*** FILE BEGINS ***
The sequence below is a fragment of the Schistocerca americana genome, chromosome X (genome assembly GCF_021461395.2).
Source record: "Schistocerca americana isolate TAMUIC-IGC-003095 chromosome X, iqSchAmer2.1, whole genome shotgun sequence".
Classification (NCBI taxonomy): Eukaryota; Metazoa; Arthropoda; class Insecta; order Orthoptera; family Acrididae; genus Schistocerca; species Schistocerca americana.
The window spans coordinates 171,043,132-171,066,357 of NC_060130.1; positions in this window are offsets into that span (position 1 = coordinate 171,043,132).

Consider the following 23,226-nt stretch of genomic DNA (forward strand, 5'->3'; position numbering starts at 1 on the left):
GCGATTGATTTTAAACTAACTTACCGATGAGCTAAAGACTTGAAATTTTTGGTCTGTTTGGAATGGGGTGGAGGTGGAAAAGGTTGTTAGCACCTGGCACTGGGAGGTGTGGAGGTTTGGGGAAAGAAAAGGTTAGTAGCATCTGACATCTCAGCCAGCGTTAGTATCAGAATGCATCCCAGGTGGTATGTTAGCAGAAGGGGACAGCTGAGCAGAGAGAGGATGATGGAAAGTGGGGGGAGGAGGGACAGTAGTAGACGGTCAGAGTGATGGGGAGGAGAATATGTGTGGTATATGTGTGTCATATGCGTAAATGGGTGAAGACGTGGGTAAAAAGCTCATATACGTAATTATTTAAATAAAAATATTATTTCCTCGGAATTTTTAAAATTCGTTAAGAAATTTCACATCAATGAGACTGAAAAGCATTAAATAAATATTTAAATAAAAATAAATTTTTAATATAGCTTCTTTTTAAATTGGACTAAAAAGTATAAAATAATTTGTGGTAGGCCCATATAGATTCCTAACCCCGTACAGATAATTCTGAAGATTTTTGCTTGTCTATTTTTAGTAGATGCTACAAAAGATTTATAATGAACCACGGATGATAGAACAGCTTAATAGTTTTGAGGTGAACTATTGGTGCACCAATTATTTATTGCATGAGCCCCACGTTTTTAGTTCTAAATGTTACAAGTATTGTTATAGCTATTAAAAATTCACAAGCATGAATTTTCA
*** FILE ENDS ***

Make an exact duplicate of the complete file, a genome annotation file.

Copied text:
The sequence below is a fragment of the Schistocerca americana genome, chromosome X (genome assembly GCF_021461395.2).
Source record: "Schistocerca americana isolate TAMUIC-IGC-003095 chromosome X, iqSchAmer2.1, whole genome shotgun sequence".
Classification (NCBI taxonomy): Eukaryota; Metazoa; Arthropoda; class Insecta; order Orthoptera; family Acrididae; genus Schistocerca; species Schistocerca americana.
The window spans coordinates 171,043,132-171,066,357 of NC_060130.1; positions in this window are offsets into that span (position 1 = coordinate 171,043,132).

Consider the following 23,226-nt stretch of genomic DNA (forward strand, 5'->3'; position numbering starts at 1 on the left):
GCGATTGATTTTAAACTAACTTACCGATGAGCTAAAGACTTGAAATTTTTGGTCTGTTTGGAATGGGGTGGAGGTGGAAAAGGTTGTTAGCACCTGGCACTGGGAGGTGTGGAGGTTTGGGGAAAGAAAAGGTTAGTAGCATCTGACATCTCAGCCAGCGTTAGTATCAGAATGCATCCCAGGTGGTATGTTAGCAGAAGGGGACAGCTGAGCAGAGAGAGGATGATGGAAAGTGGGGGGAGGAGGGACAGTAGTAGACGGTCAGAGTGATGGGGAGGAGAATATGTGTGGTATATGTGTGTCATATGCGTAAATGGGTGAAGACGTGGGTAAAAAGCTCATATACGTAATTATTTAAATAAAAATATTATTTCCTCGGAATTTTTAAAATTCGTTAAGAAATTTCACATCAATGAGACTGAAAAGCATTAAATAAATATTTAAATAAAAATAAATTTTTAATATAGCTTCTTTTTAAATTGGACTAAAAAGTATAAAATAATTTGTGGTAGGCCCATATAGATTCCTAACCCCGTACAGATAATTCTGAAGATTTTTGCTTGTCTATTTTTAGTAGATGCTACAAAAGATTTATAATGAACCACGGATGATAGAACAGCTTAATAGTTTTGAGGTGAACTATTGGTGCACCAATTATTTATTGCATGAGCCCCACGTTTTTAGTTCTAAATGTTACAAGTATTGTTATAGCTATTAAAAATTCACAAGCATGAATTTTCA